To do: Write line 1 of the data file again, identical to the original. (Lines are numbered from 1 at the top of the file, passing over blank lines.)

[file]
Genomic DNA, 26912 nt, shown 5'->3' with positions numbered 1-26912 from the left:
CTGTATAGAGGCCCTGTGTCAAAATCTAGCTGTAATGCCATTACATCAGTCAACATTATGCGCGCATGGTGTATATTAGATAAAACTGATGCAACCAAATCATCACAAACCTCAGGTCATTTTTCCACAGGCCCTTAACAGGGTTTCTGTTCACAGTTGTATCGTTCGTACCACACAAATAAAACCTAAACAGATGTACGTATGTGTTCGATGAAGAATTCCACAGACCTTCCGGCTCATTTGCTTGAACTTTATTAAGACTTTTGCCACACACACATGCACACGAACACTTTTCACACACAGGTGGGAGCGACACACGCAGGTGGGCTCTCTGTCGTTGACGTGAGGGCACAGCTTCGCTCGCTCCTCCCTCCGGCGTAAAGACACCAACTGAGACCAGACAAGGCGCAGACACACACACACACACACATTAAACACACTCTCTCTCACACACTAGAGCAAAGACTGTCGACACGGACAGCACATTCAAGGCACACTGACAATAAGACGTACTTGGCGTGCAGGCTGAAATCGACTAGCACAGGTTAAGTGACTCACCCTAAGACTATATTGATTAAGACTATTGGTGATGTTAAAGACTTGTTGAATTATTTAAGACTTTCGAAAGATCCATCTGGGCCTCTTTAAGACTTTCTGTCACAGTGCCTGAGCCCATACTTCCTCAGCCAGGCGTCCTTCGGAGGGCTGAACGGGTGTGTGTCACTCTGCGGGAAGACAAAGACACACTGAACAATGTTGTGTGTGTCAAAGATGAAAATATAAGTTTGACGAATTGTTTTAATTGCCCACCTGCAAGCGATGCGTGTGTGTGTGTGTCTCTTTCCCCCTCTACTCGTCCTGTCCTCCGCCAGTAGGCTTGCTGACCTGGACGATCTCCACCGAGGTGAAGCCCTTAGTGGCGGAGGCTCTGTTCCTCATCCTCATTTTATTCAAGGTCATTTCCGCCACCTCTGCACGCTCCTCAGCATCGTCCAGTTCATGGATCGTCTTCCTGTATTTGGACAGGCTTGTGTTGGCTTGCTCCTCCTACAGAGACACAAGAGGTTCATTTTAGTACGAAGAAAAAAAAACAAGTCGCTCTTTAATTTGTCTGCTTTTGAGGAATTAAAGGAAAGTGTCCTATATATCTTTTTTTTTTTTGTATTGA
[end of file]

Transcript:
Genomic DNA, 26912 nt, shown 5'->3' with positions numbered 1-26912 from the left: